If the loans were faked — in terms of NOT being funded in accordance with the indentures on the bonds — then clarity opens up in the mortgage mess, to wit: the loans were made from the pocket of investment banks and not the REMIC trusts. They were using investor money as their own, which is why the banks received insurance proceeds and proceeds of credit default swaps, and the proceeds of sale of the bogus mortgage bonds to the Federal Reserve.

The damage to investors occurred as a result of alleged loans. But the loans were in essence payment to or on behalf of people who believed they were borrowers when in fact they were being used in the Ponzi scheme — and had been exposed to risks that they knew nothing about because despite Federal and State law to the contrary, disclosure was withheld about the identity of the parties to the “loan” transaction, the fees paid to numerous parties, and the nature of the roles of the players that created the appearance of a loan transaction and a false chain of securitization.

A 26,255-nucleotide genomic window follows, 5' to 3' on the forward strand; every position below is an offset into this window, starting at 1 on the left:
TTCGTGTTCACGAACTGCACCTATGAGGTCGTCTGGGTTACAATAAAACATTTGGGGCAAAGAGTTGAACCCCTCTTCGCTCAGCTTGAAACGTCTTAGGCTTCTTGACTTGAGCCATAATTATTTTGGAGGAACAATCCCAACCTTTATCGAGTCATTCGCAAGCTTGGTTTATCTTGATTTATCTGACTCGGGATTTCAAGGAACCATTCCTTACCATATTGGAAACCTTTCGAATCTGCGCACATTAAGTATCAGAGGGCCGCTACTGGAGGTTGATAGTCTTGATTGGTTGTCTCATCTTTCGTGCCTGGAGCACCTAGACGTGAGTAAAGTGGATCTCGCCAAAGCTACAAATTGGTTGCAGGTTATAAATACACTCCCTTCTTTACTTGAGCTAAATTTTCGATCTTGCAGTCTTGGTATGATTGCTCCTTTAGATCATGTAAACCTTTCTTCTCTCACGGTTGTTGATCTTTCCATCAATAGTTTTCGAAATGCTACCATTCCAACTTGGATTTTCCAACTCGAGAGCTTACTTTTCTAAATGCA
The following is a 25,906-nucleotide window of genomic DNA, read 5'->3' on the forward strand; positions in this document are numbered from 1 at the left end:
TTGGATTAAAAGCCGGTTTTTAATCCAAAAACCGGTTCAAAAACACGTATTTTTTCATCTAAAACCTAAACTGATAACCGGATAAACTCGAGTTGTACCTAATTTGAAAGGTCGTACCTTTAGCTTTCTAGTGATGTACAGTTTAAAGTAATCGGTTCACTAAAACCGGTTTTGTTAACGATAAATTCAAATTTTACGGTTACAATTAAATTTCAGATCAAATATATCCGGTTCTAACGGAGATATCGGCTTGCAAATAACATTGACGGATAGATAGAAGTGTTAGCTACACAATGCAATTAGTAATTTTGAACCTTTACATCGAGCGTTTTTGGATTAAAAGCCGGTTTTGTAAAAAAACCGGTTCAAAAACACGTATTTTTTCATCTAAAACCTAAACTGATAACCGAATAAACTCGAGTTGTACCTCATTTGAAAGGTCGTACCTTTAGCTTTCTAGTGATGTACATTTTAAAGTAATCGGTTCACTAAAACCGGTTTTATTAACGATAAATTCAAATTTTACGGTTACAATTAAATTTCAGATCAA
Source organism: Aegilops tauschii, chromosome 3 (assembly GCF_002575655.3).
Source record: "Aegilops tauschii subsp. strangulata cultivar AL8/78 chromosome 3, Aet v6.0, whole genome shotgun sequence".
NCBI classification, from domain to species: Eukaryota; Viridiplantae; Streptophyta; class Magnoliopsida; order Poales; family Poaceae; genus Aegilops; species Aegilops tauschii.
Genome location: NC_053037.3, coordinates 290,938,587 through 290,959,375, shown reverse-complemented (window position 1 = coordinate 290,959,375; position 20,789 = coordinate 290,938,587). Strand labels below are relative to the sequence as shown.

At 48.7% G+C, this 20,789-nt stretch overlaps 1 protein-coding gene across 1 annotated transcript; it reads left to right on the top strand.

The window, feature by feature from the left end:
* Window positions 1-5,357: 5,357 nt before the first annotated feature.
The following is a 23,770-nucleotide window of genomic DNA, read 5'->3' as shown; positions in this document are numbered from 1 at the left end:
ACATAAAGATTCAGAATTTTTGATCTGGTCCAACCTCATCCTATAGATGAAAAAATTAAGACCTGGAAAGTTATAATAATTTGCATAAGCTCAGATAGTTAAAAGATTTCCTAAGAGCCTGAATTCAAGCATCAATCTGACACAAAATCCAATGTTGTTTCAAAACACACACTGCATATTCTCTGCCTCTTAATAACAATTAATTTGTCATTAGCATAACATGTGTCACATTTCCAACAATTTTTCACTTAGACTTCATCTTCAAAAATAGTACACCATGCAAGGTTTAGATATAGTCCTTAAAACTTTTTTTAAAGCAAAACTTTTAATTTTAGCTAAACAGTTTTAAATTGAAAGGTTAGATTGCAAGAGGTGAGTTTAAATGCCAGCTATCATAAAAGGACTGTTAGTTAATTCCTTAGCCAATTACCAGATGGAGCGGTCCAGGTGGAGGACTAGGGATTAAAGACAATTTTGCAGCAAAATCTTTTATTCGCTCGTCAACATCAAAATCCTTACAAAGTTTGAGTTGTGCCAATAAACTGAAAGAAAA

The investors money was used to fund the alleged loans and fees but the documentation gave the loan to the Wall Street banks — a practice prohibited by the Truth in lending Act and the deceptive lending practices acts in many states. The point here is that the documentation — the note and mortgage — were executed in favor of a party who was a non-lendor nominee of a non-lender nominee of the investor lenders. And that is why it is nearly impossible to get a valid satisfaction of mortgage on payoff or on short-sale. The “satisfaction” is directed at a recorded instrument that is a lie, which means that the mortgage was not satisfied because it was never a perfected lien in the first place. The money currently being paid on the payoff is going to parties who were strangers to the mortgage transaction.